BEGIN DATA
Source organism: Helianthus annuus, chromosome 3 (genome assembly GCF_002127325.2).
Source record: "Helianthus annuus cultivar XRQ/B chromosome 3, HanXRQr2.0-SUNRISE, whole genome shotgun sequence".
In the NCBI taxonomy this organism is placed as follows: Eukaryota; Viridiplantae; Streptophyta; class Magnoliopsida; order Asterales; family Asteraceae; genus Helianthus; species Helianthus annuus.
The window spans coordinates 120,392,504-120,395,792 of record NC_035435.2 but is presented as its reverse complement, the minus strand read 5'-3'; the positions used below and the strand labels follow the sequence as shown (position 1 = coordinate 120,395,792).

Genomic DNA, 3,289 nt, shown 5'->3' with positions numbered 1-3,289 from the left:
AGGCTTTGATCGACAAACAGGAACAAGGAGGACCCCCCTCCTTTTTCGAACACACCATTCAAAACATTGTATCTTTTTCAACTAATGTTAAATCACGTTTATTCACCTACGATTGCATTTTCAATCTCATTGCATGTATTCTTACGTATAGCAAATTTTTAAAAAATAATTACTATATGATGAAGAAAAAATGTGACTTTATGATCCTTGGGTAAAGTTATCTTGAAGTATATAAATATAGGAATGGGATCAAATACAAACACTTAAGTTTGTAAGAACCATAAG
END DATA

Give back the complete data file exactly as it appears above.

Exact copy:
Source organism: Helianthus annuus, chromosome 3 (genome assembly GCF_002127325.2).
Source record: "Helianthus annuus cultivar XRQ/B chromosome 3, HanXRQr2.0-SUNRISE, whole genome shotgun sequence".
In the NCBI taxonomy this organism is placed as follows: Eukaryota; Viridiplantae; Streptophyta; class Magnoliopsida; order Asterales; family Asteraceae; genus Helianthus; species Helianthus annuus.
The window spans coordinates 120,392,504-120,395,792 of record NC_035435.2 but is presented as its reverse complement, the minus strand read 5'-3'; the positions used below and the strand labels follow the sequence as shown (position 1 = coordinate 120,395,792).

Genomic DNA, 3,289 nt, shown 5'->3' with positions numbered 1-3,289 from the left:
AGGCTTTGATCGACAAACAGGAACAAGGAGGACCCCCCTCCTTTTTCGAACACACCATTCAAAACATTGTATCTTTTTCAACTAATGTTAAATCACGTTTATTCACCTACGATTGCATTTTCAATCTCATTGCATGTATTCTTACGTATAGCAAATTTTTAAAAAATAATTACTATATGATGAAGAAAAAATGTGACTTTATGATCCTTGGGTAAAGTTATCTTGAAGTATATAAATATAGGAATGGGATCAAATACAAACACTTAAGTTTGTAAGAACCATAAG